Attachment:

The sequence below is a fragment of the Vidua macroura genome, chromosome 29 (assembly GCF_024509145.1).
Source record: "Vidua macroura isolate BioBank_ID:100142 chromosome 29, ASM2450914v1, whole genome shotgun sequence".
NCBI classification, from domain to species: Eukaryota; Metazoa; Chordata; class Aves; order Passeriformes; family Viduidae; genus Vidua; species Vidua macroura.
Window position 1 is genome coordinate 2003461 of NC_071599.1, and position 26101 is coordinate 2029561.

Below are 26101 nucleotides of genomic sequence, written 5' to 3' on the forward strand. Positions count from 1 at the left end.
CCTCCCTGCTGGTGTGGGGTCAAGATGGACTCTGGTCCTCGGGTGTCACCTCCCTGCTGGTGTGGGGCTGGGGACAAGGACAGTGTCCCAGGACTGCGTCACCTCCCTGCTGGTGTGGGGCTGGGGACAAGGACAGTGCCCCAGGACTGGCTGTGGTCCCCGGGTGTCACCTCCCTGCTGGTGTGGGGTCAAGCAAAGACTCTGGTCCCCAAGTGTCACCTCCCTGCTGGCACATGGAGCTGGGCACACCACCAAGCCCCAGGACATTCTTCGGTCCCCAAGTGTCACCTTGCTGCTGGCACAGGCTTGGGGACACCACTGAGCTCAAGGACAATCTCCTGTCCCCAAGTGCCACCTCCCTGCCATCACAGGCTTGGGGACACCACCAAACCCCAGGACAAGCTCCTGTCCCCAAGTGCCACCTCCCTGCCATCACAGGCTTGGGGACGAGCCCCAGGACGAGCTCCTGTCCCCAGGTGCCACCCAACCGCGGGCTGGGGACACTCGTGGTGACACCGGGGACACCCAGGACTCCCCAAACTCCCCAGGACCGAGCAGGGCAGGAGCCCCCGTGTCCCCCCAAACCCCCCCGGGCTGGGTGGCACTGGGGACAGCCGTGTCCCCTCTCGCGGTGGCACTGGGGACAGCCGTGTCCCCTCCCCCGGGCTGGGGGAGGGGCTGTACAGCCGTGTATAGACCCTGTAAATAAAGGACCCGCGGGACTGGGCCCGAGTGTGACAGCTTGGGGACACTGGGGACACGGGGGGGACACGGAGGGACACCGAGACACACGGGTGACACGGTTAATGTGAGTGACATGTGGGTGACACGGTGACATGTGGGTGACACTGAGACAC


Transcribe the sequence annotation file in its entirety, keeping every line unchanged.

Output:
The sequence below is a fragment of the Vidua macroura genome, chromosome 29 (assembly GCF_024509145.1).
Source record: "Vidua macroura isolate BioBank_ID:100142 chromosome 29, ASM2450914v1, whole genome shotgun sequence".
NCBI classification, from domain to species: Eukaryota; Metazoa; Chordata; class Aves; order Passeriformes; family Viduidae; genus Vidua; species Vidua macroura.
Window position 1 is genome coordinate 2003461 of NC_071599.1, and position 26101 is coordinate 2029561.

Below are 26101 nucleotides of genomic sequence, written 5' to 3' on the forward strand. Positions count from 1 at the left end.
CCTCCCTGCTGGTGTGGGGTCAAGATGGACTCTGGTCCTCGGGTGTCACCTCCCTGCTGGTGTGGGGCTGGGGACAAGGACAGTGTCCCAGGACTGCGTCACCTCCCTGCTGGTGTGGGGCTGGGGACAAGGACAGTGCCCCAGGACTGGCTGTGGTCCCCGGGTGTCACCTCCCTGCTGGTGTGGGGTCAAGCAAAGACTCTGGTCCCCAAGTGTCACCTCCCTGCTGGCACATGGAGCTGGGCACACCACCAAGCCCCAGGACATTCTTCGGTCCCCAAGTGTCACCTTGCTGCTGGCACAGGCTTGGGGACACCACTGAGCTCAAGGACAATCTCCTGTCCCCAAGTGCCACCTCCCTGCCATCACAGGCTTGGGGACACCACCAAACCCCAGGACAAGCTCCTGTCCCCAAGTGCCACCTCCCTGCCATCACAGGCTTGGGGACGAGCCCCAGGACGAGCTCCTGTCCCCAGGTGCCACCCAACCGCGGGCTGGGGACACTCGTGGTGACACCGGGGACACCCAGGACTCCCCAAACTCCCCAGGACCGAGCAGGGCAGGAGCCCCCGTGTCCCCCCAAACCCCCCCGGGCTGGGTGGCACTGGGGACAGCCGTGTCCCCTCTCGCGGTGGCACTGGGGACAGCCGTGTCCCCTCCCCCGGGCTGGGGGAGGGGCTGTACAGCCGTGTATAGACCCTGTAAATAAAGGACCCGCGGGACTGGGCCCGAGTGTGACAGCTTGGGGACACTGGGGACACGGGGGGGACACGGAGGGACACCGAGACACACGGGTGACACGGTTAATGTGAGTGACATGTGGGTGACACGGTGACATGTGGGTGACACTGAGACAC